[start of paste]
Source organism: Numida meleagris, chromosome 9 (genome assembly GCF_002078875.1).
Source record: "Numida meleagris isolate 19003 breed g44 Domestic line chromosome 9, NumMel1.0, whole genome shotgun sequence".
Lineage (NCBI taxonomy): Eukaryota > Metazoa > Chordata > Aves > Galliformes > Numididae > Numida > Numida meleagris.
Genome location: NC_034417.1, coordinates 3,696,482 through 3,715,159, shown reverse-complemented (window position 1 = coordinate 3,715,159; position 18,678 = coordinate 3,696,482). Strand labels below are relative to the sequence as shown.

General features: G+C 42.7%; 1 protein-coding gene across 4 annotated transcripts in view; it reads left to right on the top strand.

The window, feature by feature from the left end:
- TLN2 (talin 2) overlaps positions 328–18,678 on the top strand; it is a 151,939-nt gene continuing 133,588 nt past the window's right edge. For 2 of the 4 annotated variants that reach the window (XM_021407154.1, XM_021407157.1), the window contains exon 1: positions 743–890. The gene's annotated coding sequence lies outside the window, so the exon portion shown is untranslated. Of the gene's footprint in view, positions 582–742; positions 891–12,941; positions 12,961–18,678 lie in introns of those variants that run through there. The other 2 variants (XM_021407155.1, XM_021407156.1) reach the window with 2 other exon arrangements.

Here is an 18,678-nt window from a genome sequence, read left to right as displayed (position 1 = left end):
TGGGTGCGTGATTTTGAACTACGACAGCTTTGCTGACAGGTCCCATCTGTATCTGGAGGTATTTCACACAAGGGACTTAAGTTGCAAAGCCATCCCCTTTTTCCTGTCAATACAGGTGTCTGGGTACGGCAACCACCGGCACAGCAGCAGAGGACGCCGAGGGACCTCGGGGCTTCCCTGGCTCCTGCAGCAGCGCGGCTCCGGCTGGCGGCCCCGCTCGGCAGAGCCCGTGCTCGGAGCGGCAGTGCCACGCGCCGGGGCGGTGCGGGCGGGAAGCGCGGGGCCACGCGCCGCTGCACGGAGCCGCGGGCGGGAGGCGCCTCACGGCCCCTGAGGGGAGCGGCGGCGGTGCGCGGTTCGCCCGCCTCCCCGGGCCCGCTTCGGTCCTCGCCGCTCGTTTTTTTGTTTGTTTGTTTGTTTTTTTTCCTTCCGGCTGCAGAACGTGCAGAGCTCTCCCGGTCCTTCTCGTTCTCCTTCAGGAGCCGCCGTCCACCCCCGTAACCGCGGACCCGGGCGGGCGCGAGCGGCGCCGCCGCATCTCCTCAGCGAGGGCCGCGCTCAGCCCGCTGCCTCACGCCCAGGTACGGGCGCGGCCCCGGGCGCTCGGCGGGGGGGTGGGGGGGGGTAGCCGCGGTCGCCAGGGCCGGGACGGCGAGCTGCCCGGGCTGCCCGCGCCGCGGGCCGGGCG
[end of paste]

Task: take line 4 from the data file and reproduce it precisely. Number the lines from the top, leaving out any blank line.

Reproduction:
Genome location: NC_034417.1, coordinates 3,696,482 through 3,715,159, shown reverse-complemented (window position 1 = coordinate 3,715,159; position 18,678 = coordinate 3,696,482). Strand labels below are relative to the sequence as shown.